Career training, too, is highly valued among millennials — something Peck pointed out was a huge positive for procurement and supply chain organizations. In her experience, Peck said it can be “like pulling teeth” to encourage other generations of employees to take training courses or continue their education. With millennials, however, this isn’t a problem.
“It’s a breath of fresh air,” she said, when millennials come to her to ask about a taking a training course or buying an industry book to learn more about the profession. These millennials are not seeking these opportunities solely for selfish reasons, either, she said, but to increase their value to the company they work for.
The research by Manpower Group showed how interested millennials are in professional development. Ninety-five percent of millennials surveyed said they would spend their own time or money on further career training. Forty-five percent believe improving their skills and qualifications is what it takes to reach the next job level in their career, while just 15% said it took “staying around long enough.” Additionally, the survey stated 72% of millennials said the opportunity to learn new skills was a top factor when considering a new job.
A PwC report also stated millennials highly valued the opportunity to work with coaches and mentors. Nearly 30% of millennials identified this as the top training and development opportunity they value from an employer. Collaborating with colleagues on key projects also ranked high.
Impacts on Technology
The fact that millennials are more comfortable with technology than previous generations will likely serve procurement and supply chain organizations well. But it also introduces a new set of demands to an organization, such as the demand to speed up technology adoption phases. According to Mickey North Rizza, vice president of strategic services at procurement technology solution company BravoSolution, millennials are not going to stand for an ERP implementation that takes years to complete, for example. Millennials are not looking to reinvent the spreadsheet, she said, and they don’t want to have to dig through loads of data to find the information they are looking for. They want a technology solution that instantly provides the information they need to do their job well.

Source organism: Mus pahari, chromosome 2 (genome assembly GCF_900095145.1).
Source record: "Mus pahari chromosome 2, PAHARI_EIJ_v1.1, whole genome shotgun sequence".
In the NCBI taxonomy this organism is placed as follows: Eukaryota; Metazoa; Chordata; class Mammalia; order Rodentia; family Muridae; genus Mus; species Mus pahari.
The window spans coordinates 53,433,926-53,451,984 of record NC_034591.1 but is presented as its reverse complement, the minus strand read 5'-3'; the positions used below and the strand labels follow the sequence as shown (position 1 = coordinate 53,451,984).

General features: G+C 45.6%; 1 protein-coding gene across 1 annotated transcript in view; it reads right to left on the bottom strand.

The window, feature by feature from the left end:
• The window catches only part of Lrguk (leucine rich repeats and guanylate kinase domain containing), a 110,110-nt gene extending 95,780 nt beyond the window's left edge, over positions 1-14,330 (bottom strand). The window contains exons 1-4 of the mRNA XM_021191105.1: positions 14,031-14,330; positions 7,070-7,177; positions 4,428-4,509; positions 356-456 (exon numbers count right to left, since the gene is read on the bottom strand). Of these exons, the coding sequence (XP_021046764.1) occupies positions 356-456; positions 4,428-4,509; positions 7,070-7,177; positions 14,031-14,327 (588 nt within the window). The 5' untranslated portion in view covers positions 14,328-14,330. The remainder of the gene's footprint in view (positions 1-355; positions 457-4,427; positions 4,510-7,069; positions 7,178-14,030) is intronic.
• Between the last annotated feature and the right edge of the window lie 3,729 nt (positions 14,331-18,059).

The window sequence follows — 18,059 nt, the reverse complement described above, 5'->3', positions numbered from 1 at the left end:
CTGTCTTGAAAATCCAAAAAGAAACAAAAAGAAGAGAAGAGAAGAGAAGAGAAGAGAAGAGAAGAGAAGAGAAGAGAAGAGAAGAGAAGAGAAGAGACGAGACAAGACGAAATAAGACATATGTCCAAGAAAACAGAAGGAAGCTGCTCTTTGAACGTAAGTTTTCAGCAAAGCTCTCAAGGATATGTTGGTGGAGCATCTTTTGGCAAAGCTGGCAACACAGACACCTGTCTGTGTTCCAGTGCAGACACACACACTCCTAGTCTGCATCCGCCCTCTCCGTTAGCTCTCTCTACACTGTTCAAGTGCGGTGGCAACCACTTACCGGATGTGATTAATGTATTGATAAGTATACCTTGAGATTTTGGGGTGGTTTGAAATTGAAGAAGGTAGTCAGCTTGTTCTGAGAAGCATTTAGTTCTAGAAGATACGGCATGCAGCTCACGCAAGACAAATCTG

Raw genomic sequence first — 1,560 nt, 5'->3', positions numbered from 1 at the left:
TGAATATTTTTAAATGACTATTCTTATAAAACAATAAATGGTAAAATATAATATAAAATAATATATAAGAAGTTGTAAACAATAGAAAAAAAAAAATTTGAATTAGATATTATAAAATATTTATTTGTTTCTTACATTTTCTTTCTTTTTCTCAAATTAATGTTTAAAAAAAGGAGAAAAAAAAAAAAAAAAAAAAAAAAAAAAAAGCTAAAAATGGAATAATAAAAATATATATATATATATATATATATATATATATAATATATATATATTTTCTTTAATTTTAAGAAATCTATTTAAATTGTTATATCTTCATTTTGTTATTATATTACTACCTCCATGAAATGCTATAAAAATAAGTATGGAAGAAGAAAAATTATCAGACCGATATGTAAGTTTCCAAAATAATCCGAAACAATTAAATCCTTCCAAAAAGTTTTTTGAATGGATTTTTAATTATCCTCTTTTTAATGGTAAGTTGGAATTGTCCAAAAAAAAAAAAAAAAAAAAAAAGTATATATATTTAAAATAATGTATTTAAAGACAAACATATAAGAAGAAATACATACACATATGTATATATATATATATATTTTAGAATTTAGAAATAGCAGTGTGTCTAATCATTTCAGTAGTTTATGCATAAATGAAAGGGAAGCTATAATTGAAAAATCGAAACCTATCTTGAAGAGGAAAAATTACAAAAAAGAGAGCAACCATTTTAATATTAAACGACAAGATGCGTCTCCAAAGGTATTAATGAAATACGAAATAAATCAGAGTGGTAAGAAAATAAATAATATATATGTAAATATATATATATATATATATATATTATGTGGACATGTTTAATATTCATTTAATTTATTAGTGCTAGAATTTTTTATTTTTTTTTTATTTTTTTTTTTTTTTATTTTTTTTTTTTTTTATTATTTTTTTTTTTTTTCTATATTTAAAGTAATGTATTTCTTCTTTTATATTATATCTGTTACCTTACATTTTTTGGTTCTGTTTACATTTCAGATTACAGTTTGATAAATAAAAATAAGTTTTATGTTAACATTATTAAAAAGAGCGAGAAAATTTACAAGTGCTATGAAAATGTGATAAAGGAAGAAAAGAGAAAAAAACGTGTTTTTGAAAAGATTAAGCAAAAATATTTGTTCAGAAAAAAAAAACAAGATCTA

“They want to get to it, they don’t want to wait for that information,” North Rizza said.
Their technology standards are higher than previous generations, and they grew up in an “on-demand world,” she added. This means millennials will likely feel bogged down by normal business practices that drag out over months. They want to be able to get something done, “bigger, faster, greater,” she said, and both technology providers and procurement and supply chain organizations need to realize this in order to respond to the demands of millennial employees.
Procurement and supply chain technology should ideally automate many of the daily business processes so millennial employees of the organization can focus on the things about their job that connects more closely with their values. Having a technology solution that largely automates procurement functions allows the talent to spend their time on supplier relationships, supply chain sustainability or risk management, for instance, North Rizza said.
Peck from ISM said, in her opinion, no other business function matches millennials’ values more than procurement and supply chain. The job allows millennials to address sustainability, corporate social responsibility, grants them the ability work with multiple cultures and businesses from around the globe — all things millennials have shown interest in. In Peck’s eyes, the supply chain and procurement field is a perfect fit for millennials.
“No other function delivers what we can,” she said.